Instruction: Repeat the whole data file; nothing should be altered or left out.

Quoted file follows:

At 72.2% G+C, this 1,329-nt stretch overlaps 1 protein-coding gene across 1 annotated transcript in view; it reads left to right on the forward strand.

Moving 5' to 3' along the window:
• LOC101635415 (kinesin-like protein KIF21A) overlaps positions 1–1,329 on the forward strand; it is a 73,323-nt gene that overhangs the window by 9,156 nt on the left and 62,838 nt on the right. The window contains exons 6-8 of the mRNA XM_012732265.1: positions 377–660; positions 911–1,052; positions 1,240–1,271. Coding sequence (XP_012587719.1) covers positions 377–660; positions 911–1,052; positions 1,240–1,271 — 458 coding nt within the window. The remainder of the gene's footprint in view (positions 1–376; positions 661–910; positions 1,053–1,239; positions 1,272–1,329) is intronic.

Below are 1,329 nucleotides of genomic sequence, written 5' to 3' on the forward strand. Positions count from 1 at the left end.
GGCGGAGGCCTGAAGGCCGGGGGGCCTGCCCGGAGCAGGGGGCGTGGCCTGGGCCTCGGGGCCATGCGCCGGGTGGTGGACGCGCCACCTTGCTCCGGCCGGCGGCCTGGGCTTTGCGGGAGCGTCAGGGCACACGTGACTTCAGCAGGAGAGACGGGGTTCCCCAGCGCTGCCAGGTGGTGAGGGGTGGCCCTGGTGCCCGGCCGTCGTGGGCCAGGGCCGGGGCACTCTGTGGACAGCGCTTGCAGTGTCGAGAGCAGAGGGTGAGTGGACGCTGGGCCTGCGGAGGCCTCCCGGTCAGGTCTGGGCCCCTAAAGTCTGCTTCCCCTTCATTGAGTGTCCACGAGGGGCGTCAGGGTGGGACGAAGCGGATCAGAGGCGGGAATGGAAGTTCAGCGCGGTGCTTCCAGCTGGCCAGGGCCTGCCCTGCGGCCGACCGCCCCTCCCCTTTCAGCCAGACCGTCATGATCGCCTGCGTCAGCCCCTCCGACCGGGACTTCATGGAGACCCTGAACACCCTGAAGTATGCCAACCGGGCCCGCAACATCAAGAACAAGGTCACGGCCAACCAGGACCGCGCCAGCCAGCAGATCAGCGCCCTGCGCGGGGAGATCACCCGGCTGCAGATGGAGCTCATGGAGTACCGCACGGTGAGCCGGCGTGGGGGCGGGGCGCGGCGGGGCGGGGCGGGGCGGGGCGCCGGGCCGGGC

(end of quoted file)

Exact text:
At 72.2% G+C, this 1,329-nt stretch overlaps 1 protein-coding gene across 1 annotated transcript in view; it reads left to right on the forward strand.

Moving 5' to 3' along the window:
• LOC101635415 (kinesin-like protein KIF21A) overlaps positions 1–1,329 on the forward strand; it is a 73,323-nt gene that overhangs the window by 9,156 nt on the left and 62,838 nt on the right. The window contains exons 6-8 of the mRNA XM_012732265.1: positions 377–660; positions 911–1,052; positions 1,240–1,271. Coding sequence (XP_012587719.1) covers positions 377–660; positions 911–1,052; positions 1,240–1,271 — 458 coding nt within the window. The remainder of the gene's footprint in view (positions 1–376; positions 661–910; positions 1,053–1,239; positions 1,272–1,329) is intronic.

Below are 1,329 nucleotides of genomic sequence, written 5' to 3' on the forward strand. Positions count from 1 at the left end.
GGCGGAGGCCTGAAGGCCGGGGGGCCTGCCCGGAGCAGGGGGCGTGGCCTGGGCCTCGGGGCCATGCGCCGGGTGGTGGACGCGCCACCTTGCTCCGGCCGGCGGCCTGGGCTTTGCGGGAGCGTCAGGGCACACGTGACTTCAGCAGGAGAGACGGGGTTCCCCAGCGCTGCCAGGTGGTGAGGGGTGGCCCTGGTGCCCGGCCGTCGTGGGCCAGGGCCGGGGCACTCTGTGGACAGCGCTTGCAGTGTCGAGAGCAGAGGGTGAGTGGACGCTGGGCCTGCGGAGGCCTCCCGGTCAGGTCTGGGCCCCTAAAGTCTGCTTCCCCTTCATTGAGTGTCCACGAGGGGCGTCAGGGTGGGACGAAGCGGATCAGAGGCGGGAATGGAAGTTCAGCGCGGTGCTTCCAGCTGGCCAGGGCCTGCCCTGCGGCCGACCGCCCCTCCCCTTTCAGCCAGACCGTCATGATCGCCTGCGTCAGCCCCTCCGACCGGGACTTCATGGAGACCCTGAACACCCTGAAGTATGCCAACCGGGCCCGCAACATCAAGAACAAGGTCACGGCCAACCAGGACCGCGCCAGCCAGCAGATCAGCGCCCTGCGCGGGGAGATCACCCGGCTGCAGATGGAGCTCATGGAGTACCGCACGGTGAGCCGGCGTGGGGGCGGGGCGCGGCGGGGCGGGGCGGGGCGGGGCGCCGGGCCGGGC